Dong Fangzhuo, right, in red, during his heyday playing for China's national team against Brazil in the 2008 Beijing Olympics. Photo: STR / AFP

Dong Fangzhuo smiles at the memory. It was Christmas, he was far from home and legendary Manchester United manager Alex Ferguson took pity on him by arranging a holiday get-together.

The one-time Chinese star recalled the story in the coastal city of Xiamen, where the 34-year-old former Red Devils striker is coaching children, some with special needs.

Dong admits that his time at Old Trafford from 2004 to 2008 was a tale of injury, crippling shyness and ultimately unfulfilled potential.

But he has no regrets, calling it “a dream” to join the club he supported. He is also discovering a new-found joy in passing on his football knowledge to China’s next generation at the Dong Fangzhuo Football Club.

Some are barely old enough to kick a ball, some have physical limitations, but they know his story.

Dong arrived in Manchester as a teenager without speaking a word of English and stayed with a host family, using hand signals to communicate. He remains in contact with them to this day.

He would make only one Premier League appearance, in 2007, when he played in the a 0-0 draw at Chelsea alongside current United manager Ole Gunnar Solskjaer.

Old boss

The young Dong joined a squad containing the likes of Cristiano Ronaldo, Ryan Giggs and Ruud van Nistelrooy and he still talks glowingly of his old boss Ferguson.

“The relationship between me and him – the relationship between him and all the Manchester United squad – was more like father and son,” Dong said in Chinese, although he speaks and understands basic English.

He also remembered Ferguson’s act of kindness during a Christmas in the United Kingdom.

“He worried that I had nowhere to go because everyone might be celebrating with family so he arranged for someone he knew to invite me to celebrate with his friend,” Dong said. “As well as helping me on the training ground, Ferguson helped me a lot in life.”

Dong also spend time at Royal Antwerp for a prolonged spell on loan after arriving at United. During that period, he scored 30 goals in 53 matches.

Dong Fangzhuo, right, spends his time coaching Chinese children after a successful playing career. Photo: AFP / Hector Ratamal

Of course, he is aware of the claims that Manchester United just bought him to sell shirts in China but insisted that was not the full story.

“I don’t deny that a good player has his commercial value, but if he can’t meet the requirements on the field, he has no value,” Dong said.

Backing up that assertion, in 2006 Ferguson praised Dong’s “speed and physicality.” The next year came his first taste of Premier League and Champions League football.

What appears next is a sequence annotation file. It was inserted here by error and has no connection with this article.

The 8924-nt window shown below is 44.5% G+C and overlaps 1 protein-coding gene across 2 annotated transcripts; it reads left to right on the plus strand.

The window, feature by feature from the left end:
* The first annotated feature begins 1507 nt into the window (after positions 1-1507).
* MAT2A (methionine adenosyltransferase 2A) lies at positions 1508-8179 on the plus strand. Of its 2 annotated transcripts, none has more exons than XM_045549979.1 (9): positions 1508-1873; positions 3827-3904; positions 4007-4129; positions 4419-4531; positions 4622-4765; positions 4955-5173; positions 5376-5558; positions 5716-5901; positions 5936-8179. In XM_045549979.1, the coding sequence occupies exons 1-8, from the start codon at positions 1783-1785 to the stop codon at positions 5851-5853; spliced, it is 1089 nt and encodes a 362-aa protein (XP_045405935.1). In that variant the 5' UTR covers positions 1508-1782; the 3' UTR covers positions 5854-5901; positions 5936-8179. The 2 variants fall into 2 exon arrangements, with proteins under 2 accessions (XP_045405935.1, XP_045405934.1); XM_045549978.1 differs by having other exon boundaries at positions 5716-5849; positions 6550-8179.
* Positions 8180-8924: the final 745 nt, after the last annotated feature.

But shyness and injuries, primarily a knee problem, ruined any hopes he had of making it at United. In 2008, he left the club and returned to Chinese football, and retired aged 30.

Dong has the broad shoulders and stature that hint at his days as a professional footballer. He still enjoys a kickabout, but has had problems with his knees, feet, heels and back.

Enduring interest

He cherishes old photos of him tussling with Wayne Rooney in training, signing for United with a smiling Ferguson and playing with Ronaldo. He occasionally pops back to England to watch matches and stays up into the early hours to see United games on television in China.

There is an enduring interest in Dong in England. In May this year, The Sun tabloid newspaper published an article with the headline: “Man United’s Chinese starlet Dong Fangzhuo went from next big thing at Old Trafford alongside Ronaldo to reality TV facelift freak.”

Dong has heard the story about his supposed cosmetic surgery, but says it is not true.

“I just did some simple make-up,” he said, adding with self-deprecating humor: ”If you say that I had plastic surgery, the way I am now is probably a plastic surgery failure.”

Dong, who still gets stopped in the street by fans, hopes his training club in Xiamen can bring a happy denouement to a turbulent life in the game.

He gets a satisfaction from coaching children with special needs that he never experienced as a player, even if it is a world away from the glamor of the Premier League.

“I feel the purity of their eyes and their hearts,” Dong said. “And although they may have some physical limitations, their kind of concentration, their seriousness… that passion actually moves me.”


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